Sister Helen Prejean's “The Death of
Innocents." follows two inmates she
believes are wrongfully convicted.
Coupled with Prejean’s stance
against the death penalty and the
general student feeling that UNC
is a liberal college, the campus has
a largely anti-death penalty view .
With the March 6 news of
Carson’s murder, more and more
people are talking about the pros
and cons of the controversial issue.
Now students, faculty and staff
are working to reconcile their
anger with their opinions on the
“I think it has certainly changed
what was an intellectual dialogue to
a very personal issue," said Richard
der, with legal
trial, the possi
bility of impos
ing the death
Drought could close
pools and sports fields
BY JESSICA STRINGER
Chapel Hill’s recreation facili
ties still are in trouble despite
recent rains that have raised the
water levels in local reservoirs.
Outdoor baseball and soccer
fields are in desperate need of
water, and the town is search
ing for solutions that would keep
both fields and pools open.
Chapel Hill Parks and
Recreation Director Butch Kisiah
called the situation urgent.
“If we don’t get some rain, it’s
going to be tough," he said.
city | page 9
PACKING HOME FOOD
Anew Carrboro nonprofit Table,
gives children backpacks filled with
food to take home for weekends.
Several UNC students are
Rosen, UNC professor of law.
After a traumatic experience,
people go through emotional stag
es. beginning with a sense of being
overwhelmed and continuing
through anger until the experience
is mastered, said Thomas Haizlip. a
clinical professor of psychiatry .
“I think when you initially deal
with it, it will be much more acute."
he said, adding that it is possible
to switch ideals after a trauma but
that people tend to return to their
core beliefs with time.
Although the community is feel
ing angry and grieving, Jennifer
Karpovvicz. president of the Death
Penalty Project and a third-year law
student, said it is important that
emotional reactions don’t sway the
"The situation is really hard, but
I think it’s still really important to
The continuing drought has put
a strain on both construction and
The unfinished Southern
Community Park is already facing
erosion problems. Kisiah said.
“We’ve got to make a decision
within the next few weeks whether
to sod those fields or not," Kisiah
said, adding that installing a well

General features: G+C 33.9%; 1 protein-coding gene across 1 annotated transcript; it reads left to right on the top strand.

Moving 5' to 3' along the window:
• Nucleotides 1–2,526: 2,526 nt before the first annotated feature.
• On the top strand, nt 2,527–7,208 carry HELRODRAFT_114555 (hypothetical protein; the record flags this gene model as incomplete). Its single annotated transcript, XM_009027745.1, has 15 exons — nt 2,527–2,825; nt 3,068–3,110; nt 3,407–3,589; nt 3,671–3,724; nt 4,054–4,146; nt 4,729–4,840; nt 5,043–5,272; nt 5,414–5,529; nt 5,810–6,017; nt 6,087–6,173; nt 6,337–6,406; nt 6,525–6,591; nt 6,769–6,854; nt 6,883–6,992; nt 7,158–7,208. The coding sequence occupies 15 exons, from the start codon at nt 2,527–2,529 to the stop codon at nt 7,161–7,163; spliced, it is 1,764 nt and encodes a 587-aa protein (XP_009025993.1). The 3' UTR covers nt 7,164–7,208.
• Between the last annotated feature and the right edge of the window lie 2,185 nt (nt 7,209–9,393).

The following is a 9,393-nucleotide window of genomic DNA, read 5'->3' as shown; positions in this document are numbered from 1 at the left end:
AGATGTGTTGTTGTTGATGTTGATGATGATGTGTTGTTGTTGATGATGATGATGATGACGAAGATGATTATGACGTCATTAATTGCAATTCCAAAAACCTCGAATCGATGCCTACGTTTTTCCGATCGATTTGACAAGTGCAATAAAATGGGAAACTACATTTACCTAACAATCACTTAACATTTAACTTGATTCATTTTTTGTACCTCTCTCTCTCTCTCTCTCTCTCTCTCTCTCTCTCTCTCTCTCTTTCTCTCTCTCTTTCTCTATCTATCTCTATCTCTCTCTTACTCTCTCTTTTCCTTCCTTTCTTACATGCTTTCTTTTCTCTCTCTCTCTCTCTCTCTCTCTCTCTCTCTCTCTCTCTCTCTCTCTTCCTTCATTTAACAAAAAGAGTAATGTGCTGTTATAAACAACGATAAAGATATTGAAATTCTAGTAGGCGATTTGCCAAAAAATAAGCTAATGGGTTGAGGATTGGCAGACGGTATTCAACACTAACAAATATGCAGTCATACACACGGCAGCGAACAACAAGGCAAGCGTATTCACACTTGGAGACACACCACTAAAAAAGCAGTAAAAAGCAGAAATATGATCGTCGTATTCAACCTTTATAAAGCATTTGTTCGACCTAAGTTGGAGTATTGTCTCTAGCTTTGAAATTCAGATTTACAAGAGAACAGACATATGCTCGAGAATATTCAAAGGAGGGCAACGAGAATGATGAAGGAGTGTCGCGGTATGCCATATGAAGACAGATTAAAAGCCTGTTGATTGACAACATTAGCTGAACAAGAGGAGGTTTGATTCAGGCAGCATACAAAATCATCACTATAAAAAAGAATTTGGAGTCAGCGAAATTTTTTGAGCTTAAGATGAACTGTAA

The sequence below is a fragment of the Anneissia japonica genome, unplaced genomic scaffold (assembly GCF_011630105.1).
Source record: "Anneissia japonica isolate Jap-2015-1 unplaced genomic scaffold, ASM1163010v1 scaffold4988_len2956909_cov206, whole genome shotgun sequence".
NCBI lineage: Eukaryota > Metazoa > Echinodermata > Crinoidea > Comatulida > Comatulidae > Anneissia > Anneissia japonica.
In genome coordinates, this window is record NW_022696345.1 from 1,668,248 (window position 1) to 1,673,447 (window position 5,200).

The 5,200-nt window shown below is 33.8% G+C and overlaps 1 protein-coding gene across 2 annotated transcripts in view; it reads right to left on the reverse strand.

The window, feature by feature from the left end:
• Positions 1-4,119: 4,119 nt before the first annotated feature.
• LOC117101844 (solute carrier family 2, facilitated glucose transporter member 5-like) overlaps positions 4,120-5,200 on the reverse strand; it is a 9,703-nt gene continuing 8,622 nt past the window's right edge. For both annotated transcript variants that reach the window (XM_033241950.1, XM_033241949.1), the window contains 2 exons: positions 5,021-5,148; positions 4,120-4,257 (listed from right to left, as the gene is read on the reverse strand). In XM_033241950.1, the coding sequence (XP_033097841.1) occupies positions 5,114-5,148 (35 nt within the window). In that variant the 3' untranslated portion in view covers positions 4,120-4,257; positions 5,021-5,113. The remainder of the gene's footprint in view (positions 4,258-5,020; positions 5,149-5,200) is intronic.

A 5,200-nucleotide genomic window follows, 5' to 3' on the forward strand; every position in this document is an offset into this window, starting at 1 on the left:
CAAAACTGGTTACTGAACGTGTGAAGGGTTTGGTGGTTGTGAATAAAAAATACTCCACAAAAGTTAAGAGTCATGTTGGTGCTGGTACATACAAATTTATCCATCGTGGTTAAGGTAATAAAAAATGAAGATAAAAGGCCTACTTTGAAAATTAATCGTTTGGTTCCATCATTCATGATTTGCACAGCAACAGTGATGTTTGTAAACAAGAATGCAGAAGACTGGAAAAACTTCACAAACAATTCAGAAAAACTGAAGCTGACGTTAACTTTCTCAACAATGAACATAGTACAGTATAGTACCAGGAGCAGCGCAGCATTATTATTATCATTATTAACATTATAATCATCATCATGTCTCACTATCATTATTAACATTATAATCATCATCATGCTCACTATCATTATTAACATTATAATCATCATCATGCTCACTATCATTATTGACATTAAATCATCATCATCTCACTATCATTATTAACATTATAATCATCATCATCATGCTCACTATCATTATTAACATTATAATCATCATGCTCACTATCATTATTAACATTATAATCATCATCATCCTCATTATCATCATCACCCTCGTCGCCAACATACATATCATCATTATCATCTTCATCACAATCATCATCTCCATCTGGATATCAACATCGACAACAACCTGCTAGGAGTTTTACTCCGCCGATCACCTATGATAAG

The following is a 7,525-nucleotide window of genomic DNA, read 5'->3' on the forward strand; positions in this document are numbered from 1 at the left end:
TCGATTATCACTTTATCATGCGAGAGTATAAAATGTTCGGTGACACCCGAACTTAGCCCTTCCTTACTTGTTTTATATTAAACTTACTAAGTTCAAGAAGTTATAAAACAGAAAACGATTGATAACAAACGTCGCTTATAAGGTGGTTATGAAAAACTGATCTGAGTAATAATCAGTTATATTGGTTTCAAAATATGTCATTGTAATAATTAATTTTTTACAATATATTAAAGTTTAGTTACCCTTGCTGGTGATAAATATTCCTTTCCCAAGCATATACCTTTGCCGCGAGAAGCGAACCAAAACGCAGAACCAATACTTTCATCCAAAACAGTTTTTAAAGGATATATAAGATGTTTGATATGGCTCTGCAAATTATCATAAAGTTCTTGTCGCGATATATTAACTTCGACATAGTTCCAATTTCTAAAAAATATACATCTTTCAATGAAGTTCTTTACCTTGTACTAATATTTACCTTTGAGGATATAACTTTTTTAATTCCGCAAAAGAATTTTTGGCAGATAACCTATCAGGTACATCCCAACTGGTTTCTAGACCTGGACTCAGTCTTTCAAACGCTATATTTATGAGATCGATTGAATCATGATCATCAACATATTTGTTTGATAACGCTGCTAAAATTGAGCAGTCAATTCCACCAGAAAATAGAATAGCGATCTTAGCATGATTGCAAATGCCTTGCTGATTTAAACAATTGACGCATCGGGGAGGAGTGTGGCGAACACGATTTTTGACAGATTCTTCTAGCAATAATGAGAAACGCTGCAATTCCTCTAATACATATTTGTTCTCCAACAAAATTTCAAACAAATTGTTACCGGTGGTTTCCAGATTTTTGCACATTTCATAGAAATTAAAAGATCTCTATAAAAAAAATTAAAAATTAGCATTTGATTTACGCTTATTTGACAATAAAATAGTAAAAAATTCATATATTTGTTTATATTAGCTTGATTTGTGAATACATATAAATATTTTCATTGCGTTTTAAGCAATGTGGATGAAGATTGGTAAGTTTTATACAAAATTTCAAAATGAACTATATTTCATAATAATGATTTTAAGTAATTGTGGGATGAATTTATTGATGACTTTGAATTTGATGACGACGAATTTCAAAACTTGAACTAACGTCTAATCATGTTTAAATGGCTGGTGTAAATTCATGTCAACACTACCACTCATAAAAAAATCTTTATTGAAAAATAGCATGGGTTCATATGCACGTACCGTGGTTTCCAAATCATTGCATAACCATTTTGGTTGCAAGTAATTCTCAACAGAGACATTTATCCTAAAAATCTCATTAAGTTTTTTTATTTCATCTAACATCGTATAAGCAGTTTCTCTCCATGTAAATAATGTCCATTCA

system might be necessary if they
want to irrigate.
Artificial turf is one option
for new fields, said Parks and
SEE DROUGHT, PAGE 5
this day in history
Student Congress approves a bill to
expand the amount of stipends for
student government officials. Nine
positions now receive stipends from
MONDAY, MARCH 24, 2008
think rationally. We need to honor
her life and not focus on this man's
death," she said.
The Death Penalty Project, a
group in UNCs School of Law, advo
cates against the death penalty.
There is an extensive appeals
process, Karpowicz said, because
of the severity of the death penalty
sentence, which can mean a lack of
closure for the victim’s family .
To overcome trauma, people
must learn mastery, which provides
closure. Haizlip said, adding that
learning to distinguish between
good and bad again is essential.
“You have to learn how to cope
( and figure out) how you are going
to put your life back together."
While capital punishment
draws strong moral and religious
SEE DEATH PENALTY, PAGE 5
BY MEGHAN COOKE
In the wake of Student Body
President Eve Carson’s murder,
an overloaded probation system
has faced increased scrutiny, with
some saying the system suffers
from inadequate resources.
Demario James Atwater, 21,
and Lawrence Alvin Lovette, 17,
who were arrested and charged
with first-degree murder for
Carson’s death, were both on pro
bation for previous convictions.
Implicated fora 2005 breaking
and entering and a 2007 proba
tion violation, Atwater appeared
in court two days before Carson’s
murder for a probation hearing
that was then postponed until
March 31 because of misplaced
But Atwater would most likely
not have been taken into cus
tody even if no clerical error had
occurred, said Wake County District
Attorney Colon Willoughby Jr.
"It’s foolish to focus on an error
that really won’t change the out
come," said Mario Paparazzi, pro
fessor of sociology and criminal
justice at UNC-Pembroke, about
the clerical error.
He said the focus should shift
to failures in the probation system
to determine whether the legal
The N.C. Department
of Correction’s Division of
Community Corrections will
launch an internal investigation
to determine if probation policies
were violated in Atwater's case.
Willoughby said North
Carolina's structured sentencing
laws put stress on the probation
system. Enacted in 1994. these laws
classify- criminals based on their
crime’s severity to determine either
probation or prison sentences.
‘We’re probably- placing more
high-risk offenders on probation
now, as required by law, than
we would have 20 years ago.’
Willoughby said, adding that it's
difficult to predict which proba
tioners will turn violent
Nearly 50 percent of probation
ers are rearrested wjthin the first
year of probation. Paparazzi said.
Atwater was convicted in a 2005
breaking and entering felony in
SEE PROBATION, PAGE 5